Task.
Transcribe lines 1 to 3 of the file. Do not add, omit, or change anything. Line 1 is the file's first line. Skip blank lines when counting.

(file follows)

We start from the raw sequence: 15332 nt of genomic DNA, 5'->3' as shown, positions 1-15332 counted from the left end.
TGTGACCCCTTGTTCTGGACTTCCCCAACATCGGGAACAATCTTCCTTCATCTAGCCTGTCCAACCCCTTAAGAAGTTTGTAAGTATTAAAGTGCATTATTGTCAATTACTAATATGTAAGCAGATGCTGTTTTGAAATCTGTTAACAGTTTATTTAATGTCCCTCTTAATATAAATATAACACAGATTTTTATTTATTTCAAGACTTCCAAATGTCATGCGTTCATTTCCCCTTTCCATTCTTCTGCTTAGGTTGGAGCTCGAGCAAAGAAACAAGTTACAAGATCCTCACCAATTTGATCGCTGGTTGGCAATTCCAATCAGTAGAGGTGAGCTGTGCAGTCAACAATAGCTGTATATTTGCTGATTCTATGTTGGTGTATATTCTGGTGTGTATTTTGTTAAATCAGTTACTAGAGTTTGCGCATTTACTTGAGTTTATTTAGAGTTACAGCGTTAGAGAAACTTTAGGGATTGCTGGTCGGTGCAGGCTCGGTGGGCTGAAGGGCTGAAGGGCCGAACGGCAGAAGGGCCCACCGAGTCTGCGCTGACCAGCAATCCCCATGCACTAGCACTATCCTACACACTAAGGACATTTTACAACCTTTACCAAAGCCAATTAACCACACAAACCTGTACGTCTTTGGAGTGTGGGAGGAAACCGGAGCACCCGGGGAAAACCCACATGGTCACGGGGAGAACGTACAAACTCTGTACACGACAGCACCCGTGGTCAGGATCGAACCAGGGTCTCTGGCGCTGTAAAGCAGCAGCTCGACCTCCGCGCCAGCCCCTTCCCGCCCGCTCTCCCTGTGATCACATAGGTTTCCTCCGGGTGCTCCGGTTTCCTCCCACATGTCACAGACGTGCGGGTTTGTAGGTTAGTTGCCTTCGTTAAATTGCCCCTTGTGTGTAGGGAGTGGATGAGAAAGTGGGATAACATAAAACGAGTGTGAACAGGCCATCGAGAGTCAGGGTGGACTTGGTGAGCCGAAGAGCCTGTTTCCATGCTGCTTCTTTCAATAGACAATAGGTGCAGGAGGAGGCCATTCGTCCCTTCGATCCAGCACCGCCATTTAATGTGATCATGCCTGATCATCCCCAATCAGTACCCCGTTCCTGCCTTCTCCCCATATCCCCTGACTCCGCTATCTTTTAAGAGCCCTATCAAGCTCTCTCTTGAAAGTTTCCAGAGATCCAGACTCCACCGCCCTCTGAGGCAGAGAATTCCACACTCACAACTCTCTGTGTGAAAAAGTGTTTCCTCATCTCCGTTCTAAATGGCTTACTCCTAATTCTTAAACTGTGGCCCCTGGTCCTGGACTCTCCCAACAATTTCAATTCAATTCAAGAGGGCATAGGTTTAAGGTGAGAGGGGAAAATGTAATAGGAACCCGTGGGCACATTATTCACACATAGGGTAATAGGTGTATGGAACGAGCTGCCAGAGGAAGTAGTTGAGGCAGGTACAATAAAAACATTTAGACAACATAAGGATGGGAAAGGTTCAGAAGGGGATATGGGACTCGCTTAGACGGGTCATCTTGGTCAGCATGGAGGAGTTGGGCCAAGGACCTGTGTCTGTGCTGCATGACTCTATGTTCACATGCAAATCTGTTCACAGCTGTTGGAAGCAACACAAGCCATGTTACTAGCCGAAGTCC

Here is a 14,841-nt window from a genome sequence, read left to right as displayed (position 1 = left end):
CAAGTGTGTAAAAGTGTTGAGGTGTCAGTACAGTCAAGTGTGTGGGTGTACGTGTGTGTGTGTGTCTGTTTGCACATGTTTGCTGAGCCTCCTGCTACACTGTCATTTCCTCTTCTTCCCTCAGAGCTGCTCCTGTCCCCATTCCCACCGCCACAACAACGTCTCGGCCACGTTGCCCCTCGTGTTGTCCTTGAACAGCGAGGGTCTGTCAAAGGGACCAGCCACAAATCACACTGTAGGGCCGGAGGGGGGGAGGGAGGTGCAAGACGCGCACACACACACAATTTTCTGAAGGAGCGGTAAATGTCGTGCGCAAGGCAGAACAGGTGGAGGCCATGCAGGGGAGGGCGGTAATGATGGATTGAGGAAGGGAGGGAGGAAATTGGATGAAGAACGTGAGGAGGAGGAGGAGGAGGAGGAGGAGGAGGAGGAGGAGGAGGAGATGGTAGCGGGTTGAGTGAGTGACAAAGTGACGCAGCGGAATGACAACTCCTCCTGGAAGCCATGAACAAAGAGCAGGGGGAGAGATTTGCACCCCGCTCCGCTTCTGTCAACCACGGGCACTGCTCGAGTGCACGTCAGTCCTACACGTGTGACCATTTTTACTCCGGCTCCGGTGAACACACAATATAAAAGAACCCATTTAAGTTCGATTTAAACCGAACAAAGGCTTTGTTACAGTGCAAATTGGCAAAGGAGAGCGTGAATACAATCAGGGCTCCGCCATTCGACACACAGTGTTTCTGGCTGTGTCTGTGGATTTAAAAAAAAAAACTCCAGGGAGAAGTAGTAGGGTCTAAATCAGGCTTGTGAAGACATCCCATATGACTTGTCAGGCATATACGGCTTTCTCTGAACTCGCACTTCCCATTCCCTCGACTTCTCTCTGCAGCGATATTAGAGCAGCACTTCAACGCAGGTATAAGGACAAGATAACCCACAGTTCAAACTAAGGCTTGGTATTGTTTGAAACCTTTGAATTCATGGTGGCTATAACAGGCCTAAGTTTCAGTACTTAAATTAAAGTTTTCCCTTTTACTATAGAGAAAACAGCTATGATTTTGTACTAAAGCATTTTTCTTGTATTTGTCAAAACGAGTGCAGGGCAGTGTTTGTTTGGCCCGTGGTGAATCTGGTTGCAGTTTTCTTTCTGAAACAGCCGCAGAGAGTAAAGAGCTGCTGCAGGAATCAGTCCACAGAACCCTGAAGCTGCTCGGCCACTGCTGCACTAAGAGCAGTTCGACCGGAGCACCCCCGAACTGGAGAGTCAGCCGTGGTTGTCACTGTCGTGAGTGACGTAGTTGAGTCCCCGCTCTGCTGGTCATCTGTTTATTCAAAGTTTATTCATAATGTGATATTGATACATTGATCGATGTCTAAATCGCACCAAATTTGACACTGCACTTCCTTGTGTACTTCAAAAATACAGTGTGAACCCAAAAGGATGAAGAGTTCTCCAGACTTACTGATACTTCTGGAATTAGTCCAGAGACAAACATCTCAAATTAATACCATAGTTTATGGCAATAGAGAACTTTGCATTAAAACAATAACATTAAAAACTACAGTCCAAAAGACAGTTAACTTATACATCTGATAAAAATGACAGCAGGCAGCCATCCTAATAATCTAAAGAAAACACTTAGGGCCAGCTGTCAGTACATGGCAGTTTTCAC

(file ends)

We start from the raw sequence: 15332 nt of genomic DNA, 5'->3' as shown, positions 1-15332 counted from the left end.
TGTGACCCCTTGTTCTGGACTTCCCCAACATCGGGAACAATCTTCCTTCATCTAGCCTGTCCAACCCCTTAAGAAGTTTGTAAGTATTAAAGTGCATTATTGTCAATTACTAATATGTAAGCAGATGCTGTTTTGAAATCTGTTAACAGTTTATTTAATGTCCCTCTTAATATAAATATAACACAGATTTTTATTTATTTCAAGACTTCCAAATGTCATGCGTTCATTTCCCCTTTCCATTCTTCTGCTTAGGTTGGAGCTCGAGCAAAGAAACAAGTTACAAGATCCTCACCAATTTGATCGCTGGTTGGCAATTCCAATCAGTAGAGGTGAGCTGTGCAGTCAACAATAGCTGTATATTTGCTGATTCTATGTTGGTGTATATTCTGGTGTGTATTTTGTTAAATCAGTTACTAGAGTTTGCGCATTTACTTGAGTTTATTTAGAGTTACAGCGTTAGAGAAACTTTAGGGATTGCTGGTCGGTGCAGGCTCGGTGGGCTGAAGGGCTGAAGGGCCGAACGGCAGAAGGGCCCACCGAGTCTGCGCTGACCAGCAATCCCCATGCACTAGCACTATCCTACACACTAAGGACATTTTACAACCTTTACCAAAGCCAATTAACCACACAAACCTGTACGTCTTTGGAGTGTGGGAGGAAACCGGAGCACCCGGGGAAAACCCACATGGTCACGGGGAGAACGTACAAACTCTGTACACGACAGCACCCGTGGTCAGGATCGAACCAGGGTCTCTGGCGCTGTAAAGCAGCAGCTCGACCTCCGCGCCAGCCCCTTCCCGCCCGCTCTCCCTGTGATCACATAGGTTTCCTCCGGGTGCTCCGGTTTCCTCCCACATGTCACAGACGTGCGGGTTTGTAGGTTAGTTGCCTTCGTTAAATTGCCCCTTGTGTGTAGGGAGTGGATGAGAAAGTGGGATAACATAAAACGAGTGTGAACAGGCCATCGAGAGTCAGGGTGGACTTGGTGAGCCGAAGAGCCTGTTTCCATGCTGCTTCTTTCAATAGACAATAGGTGCAGGAGGAGGCCATTCGTCCCTTCGATCCAGCACCGCCATTTAATGTGATCATGCCTGATCATCCCCAATCAGTACCCCGTTCCTGCCTTCTCCCCATATCCCCTGACTCCGCTATCTTTTAAGAGCCCTATCAAGCTCTCTCTTGAAAGTTTCCAGAGATCCAGACTCCACCGCCCTCTGAGGCAGAGAATTCCACACTCACAACTCTCTGTGTGAAAAAGTGTTTCCTCATCTCCGTTCTAAATGGCTTACTCCTAATTCTTAAACTGTGGCCCCTGGTCCTGGACTCTCCCAACAATTTCAATTCAATTCAAGAGGGCATAGGTTTAAGGTGAGAGGGGAAAATGTAATAGGAACCCGTGGGCACATTATTCACACATAGGGTAATAGGTGTATGGAACGAGCTGCCAGAGGAAGTAGTTGAGGCAGGTACAATAAAAACATTTAGACAACATAAGGATGGGAAAGGTTCAGAAGGGGATATGGGACTCGCTTAGACGGGTCATCTTGGTCAGCATGGAGGAGTTGGGCCAAGGACCTGTGTCTGTGCTGCATGACTCTATGTTCACATGCAAATCTGTTCACAGCTGTTGGAAGCAACACAAGCCATGTTACTAGCCGAAGTCC

Here is a 14,841-nt window from a genome sequence, read left to right as displayed (position 1 = left end):